In the final analysis, Pfizer’s vaccine was 95% effective at preventing COVID-19 disease, and it has been shown to be safe over more than two months, the threshold for emergency authorization.

For full approval, volunteers must be monitored for “a minimum of six months,” explained Dr. Anna Durbin, an infectious disease expert at the Johns Hopkins University School of Medicine.

Within the first few weeks of authorization, there will only be enough doses for about 20 million Americans. The rest of society will be waiting for vaccine supply to catch up with demand.

“As a physician, what I say to my [trial] volunteers is … if you are able to access a licensed COVID-19 vaccine out of the trial and it is recommended that you get vaccinated, you should get it,” Durbin said. “Your health and your safety are the top priority.”

Caught in a complex conundrum, Goodman has described a possible compromise: a blinded crossover trial. This kind of study would involve giving the vaccine to placebo subjects and giving the placebo to vaccine subjects and then comparing their outcomes over time.

Dr. Anthony Fauci said this kind of study design would be “one really good option for fulfilling the ethical constraints at the same time as you get new knowledge.” In other words, it would allow scientists to continue gathering important information about the vaccine while giving everyone the chance to get it.

However, at Thursday’s FDA advisory committee meeting, Pfizer’s Senior Vice President William Gruber pushed back against the crossover design, pointing to the impracticality of additional visits, changes in consent forms and other logistics for nearly 44,000 participants. It appears that Pfizer’s most recent plan is to offer the vaccine at scheduled time points to all interested participants who are over age 16.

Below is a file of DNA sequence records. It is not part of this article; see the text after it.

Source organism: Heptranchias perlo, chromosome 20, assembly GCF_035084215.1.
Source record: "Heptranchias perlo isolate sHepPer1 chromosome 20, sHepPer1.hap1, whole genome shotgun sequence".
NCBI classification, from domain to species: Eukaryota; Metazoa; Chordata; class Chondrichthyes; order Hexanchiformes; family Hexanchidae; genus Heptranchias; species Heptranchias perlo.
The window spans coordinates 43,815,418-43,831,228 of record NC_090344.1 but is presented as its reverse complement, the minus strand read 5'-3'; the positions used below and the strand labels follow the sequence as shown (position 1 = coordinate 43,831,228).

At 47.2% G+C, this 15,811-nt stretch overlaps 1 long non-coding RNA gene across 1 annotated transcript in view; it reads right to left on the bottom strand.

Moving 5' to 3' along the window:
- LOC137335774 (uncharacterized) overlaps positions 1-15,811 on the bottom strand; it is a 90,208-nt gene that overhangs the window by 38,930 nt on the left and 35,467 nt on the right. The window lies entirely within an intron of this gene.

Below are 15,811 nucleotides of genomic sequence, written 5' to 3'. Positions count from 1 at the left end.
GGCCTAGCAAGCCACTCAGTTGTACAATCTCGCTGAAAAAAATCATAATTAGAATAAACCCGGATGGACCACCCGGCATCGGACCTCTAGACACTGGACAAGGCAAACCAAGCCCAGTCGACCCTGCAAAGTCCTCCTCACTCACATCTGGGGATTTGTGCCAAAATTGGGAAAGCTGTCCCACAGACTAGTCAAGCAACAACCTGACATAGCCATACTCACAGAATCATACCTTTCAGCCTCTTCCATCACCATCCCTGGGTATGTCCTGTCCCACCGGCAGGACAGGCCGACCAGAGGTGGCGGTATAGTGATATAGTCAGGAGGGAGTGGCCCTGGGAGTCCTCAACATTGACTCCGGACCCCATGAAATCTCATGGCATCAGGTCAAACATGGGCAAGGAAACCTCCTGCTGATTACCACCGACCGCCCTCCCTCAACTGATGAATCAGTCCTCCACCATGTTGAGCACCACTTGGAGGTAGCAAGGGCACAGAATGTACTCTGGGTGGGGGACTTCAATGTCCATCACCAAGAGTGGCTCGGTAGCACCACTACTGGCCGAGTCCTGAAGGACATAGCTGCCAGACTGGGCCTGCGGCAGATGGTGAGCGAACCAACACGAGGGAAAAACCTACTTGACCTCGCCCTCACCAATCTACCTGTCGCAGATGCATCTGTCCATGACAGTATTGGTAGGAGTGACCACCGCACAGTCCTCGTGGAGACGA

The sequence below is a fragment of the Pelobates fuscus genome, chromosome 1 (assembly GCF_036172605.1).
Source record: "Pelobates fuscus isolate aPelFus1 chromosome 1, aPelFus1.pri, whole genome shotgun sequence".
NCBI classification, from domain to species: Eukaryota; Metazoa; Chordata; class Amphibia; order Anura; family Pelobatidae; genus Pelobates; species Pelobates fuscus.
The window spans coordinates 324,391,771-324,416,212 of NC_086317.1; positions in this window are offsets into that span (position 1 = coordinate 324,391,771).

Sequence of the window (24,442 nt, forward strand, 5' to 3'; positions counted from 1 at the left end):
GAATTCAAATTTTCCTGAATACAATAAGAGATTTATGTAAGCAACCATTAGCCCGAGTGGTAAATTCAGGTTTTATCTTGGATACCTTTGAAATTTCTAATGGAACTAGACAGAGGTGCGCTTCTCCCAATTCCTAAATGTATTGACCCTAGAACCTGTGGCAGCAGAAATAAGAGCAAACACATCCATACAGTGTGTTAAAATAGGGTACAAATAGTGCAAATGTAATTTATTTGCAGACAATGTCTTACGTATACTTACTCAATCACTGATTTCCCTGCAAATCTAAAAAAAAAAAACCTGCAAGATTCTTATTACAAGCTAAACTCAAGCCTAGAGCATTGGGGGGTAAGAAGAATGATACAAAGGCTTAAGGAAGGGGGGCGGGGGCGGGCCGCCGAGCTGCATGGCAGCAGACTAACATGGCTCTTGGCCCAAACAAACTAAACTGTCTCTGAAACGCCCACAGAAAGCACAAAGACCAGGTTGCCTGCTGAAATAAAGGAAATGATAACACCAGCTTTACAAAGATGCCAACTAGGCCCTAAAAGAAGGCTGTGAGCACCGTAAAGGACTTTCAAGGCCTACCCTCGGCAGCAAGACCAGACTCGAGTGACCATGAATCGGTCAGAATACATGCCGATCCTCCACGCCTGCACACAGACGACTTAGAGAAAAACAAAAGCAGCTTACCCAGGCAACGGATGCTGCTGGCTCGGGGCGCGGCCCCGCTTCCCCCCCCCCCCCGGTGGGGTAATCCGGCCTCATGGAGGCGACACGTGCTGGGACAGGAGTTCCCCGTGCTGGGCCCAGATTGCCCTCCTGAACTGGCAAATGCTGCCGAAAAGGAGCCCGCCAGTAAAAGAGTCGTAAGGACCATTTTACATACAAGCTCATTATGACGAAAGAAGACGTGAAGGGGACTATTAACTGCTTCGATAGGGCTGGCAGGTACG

With this tiered schedule, it’s likely that many trial volunteers will have to wait for the vaccine. This could present a challenge for researchers. The company had said eligible placebo subjects could move to the active vaccine arm of the study upon emergency authorization if they wished, meaning volunteers of all ages may have been under the impression they would be eligible to get it right away, jumping ahead of those who are eligible as part of state and local allocation strategies.

“There will be great harm and backlash if people feel like they’re being denied vaccines because they participated in the trial,” Durbin said. “We have done a tremendous amount of community outreach trying to involve communities of color and Latinx communities in this trial, and part of the difficulty in that is that there’s a general mistrust of research and mistrust of the government.”

For Durbin, thorough education and communication with trial participants will be critical for maintaining the public confidence in the vaccine trials and in future research endeavors.

Nicholas Nissen, M.D., is a clinical fellow and resident physician at Harvard Medical School and a member of the ABC News Medical Unit.

Sony Salzman and Arielle Mitropoulos contributed to this report.